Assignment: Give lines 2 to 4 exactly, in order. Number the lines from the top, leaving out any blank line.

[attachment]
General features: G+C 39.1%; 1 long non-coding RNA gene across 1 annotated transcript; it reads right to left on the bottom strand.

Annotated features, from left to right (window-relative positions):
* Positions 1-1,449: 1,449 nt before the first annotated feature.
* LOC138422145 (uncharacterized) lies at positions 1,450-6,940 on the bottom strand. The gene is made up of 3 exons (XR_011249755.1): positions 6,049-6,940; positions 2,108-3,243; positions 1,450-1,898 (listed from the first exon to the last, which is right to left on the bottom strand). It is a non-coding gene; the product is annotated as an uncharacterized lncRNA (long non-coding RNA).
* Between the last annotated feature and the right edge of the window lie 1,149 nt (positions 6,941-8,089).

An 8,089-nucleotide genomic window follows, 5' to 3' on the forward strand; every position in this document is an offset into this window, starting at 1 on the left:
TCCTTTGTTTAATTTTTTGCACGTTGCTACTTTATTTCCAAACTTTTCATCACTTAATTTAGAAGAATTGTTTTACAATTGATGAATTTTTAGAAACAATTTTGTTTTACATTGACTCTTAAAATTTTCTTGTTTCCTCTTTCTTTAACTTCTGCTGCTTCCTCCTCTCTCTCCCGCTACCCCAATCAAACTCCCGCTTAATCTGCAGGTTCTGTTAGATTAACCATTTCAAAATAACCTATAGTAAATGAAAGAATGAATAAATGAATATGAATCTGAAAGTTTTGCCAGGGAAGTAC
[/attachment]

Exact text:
Annotated features, from left to right (window-relative positions):
* Positions 1-1,449: 1,449 nt before the first annotated feature.
* LOC138422145 (uncharacterized) lies at positions 1,450-6,940 on the bottom strand. The gene is made up of 3 exons (XR_011249755.1): positions 6,049-6,940; positions 2,108-3,243; positions 1,450-1,898 (listed from the first exon to the last, which is right to left on the bottom strand). It is a non-coding gene; the product is annotated as an uncharacterized lncRNA (long non-coding RNA).